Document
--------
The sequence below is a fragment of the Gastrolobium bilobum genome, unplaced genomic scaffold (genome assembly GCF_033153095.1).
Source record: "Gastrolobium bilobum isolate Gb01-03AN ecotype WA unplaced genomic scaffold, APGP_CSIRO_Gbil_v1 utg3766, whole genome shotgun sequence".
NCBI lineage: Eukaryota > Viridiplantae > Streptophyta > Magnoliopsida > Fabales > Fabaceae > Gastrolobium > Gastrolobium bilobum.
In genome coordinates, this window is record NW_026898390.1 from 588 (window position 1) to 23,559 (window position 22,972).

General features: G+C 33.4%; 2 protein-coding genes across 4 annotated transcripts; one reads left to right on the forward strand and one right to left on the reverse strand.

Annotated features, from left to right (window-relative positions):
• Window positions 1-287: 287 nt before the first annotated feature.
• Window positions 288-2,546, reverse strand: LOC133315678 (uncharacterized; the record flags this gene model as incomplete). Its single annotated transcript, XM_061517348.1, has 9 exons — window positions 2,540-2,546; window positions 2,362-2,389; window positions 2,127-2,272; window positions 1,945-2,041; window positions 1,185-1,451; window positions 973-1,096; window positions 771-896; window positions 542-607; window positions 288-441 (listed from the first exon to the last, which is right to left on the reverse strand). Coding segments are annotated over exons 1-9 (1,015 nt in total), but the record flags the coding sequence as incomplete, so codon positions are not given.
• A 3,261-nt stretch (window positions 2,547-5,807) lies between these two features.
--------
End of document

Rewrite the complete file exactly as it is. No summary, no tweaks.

The sequence below is a fragment of the Gastrolobium bilobum genome, unplaced genomic scaffold (genome assembly GCF_033153095.1).
Source record: "Gastrolobium bilobum isolate Gb01-03AN ecotype WA unplaced genomic scaffold, APGP_CSIRO_Gbil_v1 utg3766, whole genome shotgun sequence".
NCBI lineage: Eukaryota > Viridiplantae > Streptophyta > Magnoliopsida > Fabales > Fabaceae > Gastrolobium > Gastrolobium bilobum.
In genome coordinates, this window is record NW_026898390.1 from 588 (window position 1) to 23,559 (window position 22,972).

General features: G+C 33.4%; 2 protein-coding genes across 4 annotated transcripts; one reads left to right on the forward strand and one right to left on the reverse strand.

Annotated features, from left to right (window-relative positions):
• Window positions 1-287: 287 nt before the first annotated feature.
• Window positions 288-2,546, reverse strand: LOC133315678 (uncharacterized; the record flags this gene model as incomplete). Its single annotated transcript, XM_061517348.1, has 9 exons — window positions 2,540-2,546; window positions 2,362-2,389; window positions 2,127-2,272; window positions 1,945-2,041; window positions 1,185-1,451; window positions 973-1,096; window positions 771-896; window positions 542-607; window positions 288-441 (listed from the first exon to the last, which is right to left on the reverse strand). Coding segments are annotated over exons 1-9 (1,015 nt in total), but the record flags the coding sequence as incomplete, so codon positions are not given.
• A 3,261-nt stretch (window positions 2,547-5,807) lies between these two features.